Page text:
Defiant Iraq shrugs off early warning shot from Bush\'s Gulf War team
A defiant Iraq shrugged off an early warning from US secretary of state-designate Colin Powell that Saddam Hussein's days were numbered, as president-elect George W. Bush reassembles his father's Gulf War team. "Powell's threats do not frighten us and they will not make us bow," the commander of Iraq's air defenses, General Shahin Mohammad Yassin, told a press conference on the second anniversary of a US-British air war on Iraq. "Let him make threats. Others have done the same before him," Yassin said, referring to the outgoing administration of US President Bill Clinton. Such threats only "make us (Iraq) more determined".
Iraq said Friday US president-elect George W. Bush would try to dupe the Arab world over the Middle East peace process and that the only way forward for the Palestinians was holy war. The Ath-Thawra daily, mouthpiece for President Saddam Hussein's ruling Baath party, said Bush would copy his predecessors in letting US foreign policy be controlled by "the hegemony of the Zionists. Bush's father already deceived everybody once, Bill Clinton deceived everyone twice in the course of two terms in office and now Bush will deceive again," it said in Iraq's first official reaction to the US election results.
On Saturday, Bush, who is to take office in January, nominated Gulf War hero and former chairman of the Joint Chiefs of Staff, retired General Colin Powell, as his secretary of state. Powell, joining a team that also includes vice president-elect Dick Cheney, who was defense secretary during the 1991 war against Iraq when Bush's father was president, promptly delivered a blunt warning to Iraq's leadership. "Saddam Hussein is sitting on a failed regime that is not going to be around in a few years' time," he said. "We are in the strong position, he is in the weak position," said Powell, whose US-led military coalition drove Iraqi forces out of Kuwait in 1991 but with Saddam remaining in place.
He charged that Iraq had yet to fulfill its commitments to eliminate weapons of mass destruction. “My judgment is that sanctions in some form must be kept in place until they do so. We will work with our allies to re-energize the sanctions regime," Powell added. "I think it is possible to re-energize those sanctions, and to continue to contain him, and then confront him should that become necessary again," the general warned.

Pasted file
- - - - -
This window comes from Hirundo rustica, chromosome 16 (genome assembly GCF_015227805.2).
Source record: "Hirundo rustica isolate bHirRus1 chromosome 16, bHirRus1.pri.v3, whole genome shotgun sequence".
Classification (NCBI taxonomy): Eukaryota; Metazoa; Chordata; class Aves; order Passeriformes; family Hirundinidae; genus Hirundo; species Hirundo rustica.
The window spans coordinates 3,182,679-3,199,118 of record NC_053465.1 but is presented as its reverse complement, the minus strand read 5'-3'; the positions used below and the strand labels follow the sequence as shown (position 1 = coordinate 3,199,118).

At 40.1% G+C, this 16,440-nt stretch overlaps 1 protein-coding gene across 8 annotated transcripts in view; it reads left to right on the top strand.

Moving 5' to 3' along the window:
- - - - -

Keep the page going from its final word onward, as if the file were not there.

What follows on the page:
An Iraqi information ministry spokesman said Powell had "ignored the fact that the coalition has fallen apart" and that only Britain continued to support the hard line against Iraq. "The current international mood is against US policy and maintaining the embargo," he said, quoted by the official news agency INA.
Iraq's Deputy Prime Minister Tareq Aziz, meanwhile, has played down the impact of the change of administration in Washington. "Be the American government Republican or Democrat, there will be no change in American policy" toward Baghdad, he said in the highest-level Iraqi reaction since Bush was finally confirmed the victor of November 7 elections. "In America, there's an institution that governs. That's money, which confers power," he told reporters after visiting a Spanish delegation that flew into Iraq in defiance of sanctions. Aziz said the current deadlock on Iraq, which has remained under UN sanctions ever since the Gulf conflict, served US military-industrial interests, so it can "sell arms to countries that don't need them and don't even have any use for them."
An official of Iraq's ruling Baath party, meanwhile, urged the Bush administration "to opt for dialogue and not force, to settle outstanding problems. The language of threats has failed in the past and it will fail in the future," Saad Kassem Hammudi told AFP. But Iraqi MP Salem al-Qabissi charged that US policy, whatever the administration, was "based on threats of resorting to force and pressure on peoples and governments".
In contrast, the Iraqi opposition in exile said Sunday it would work with the new US administration to topple Saddam. "We want to cooperate more closely with the new administration... to overthrow the regime of Saddam Hussein and establish democracy in Iraq," said a spokesman for the Iraqi National Congress (INC), an opposition coalition. Sharif Ali bin al-Hussein, quoted by the Arab newspaper Al-Hayat, said the INC was "optimistic" that the Bush administration would deliver on a US pledge of $97 million to support the opposition.
Iraq has been under crippling UN sanctions since its 1990 invasion of Kuwait, with the United States and Britain insisting on Baghdad's compliance with international weapons inspectors. Bush's father was president when the United States led a coalition that drove Iraqi forces out of Kuwait. As president in 1991, George Bush, father of the president-elect, led the multinational Gulf War effort to drive Iraqi troops out of Kuwait, and he remains a detested figure in Baghdad. — (AFP, Baghdad)
© Agence France Presse 2000
© 2000 Mena Report (www.menareport.com)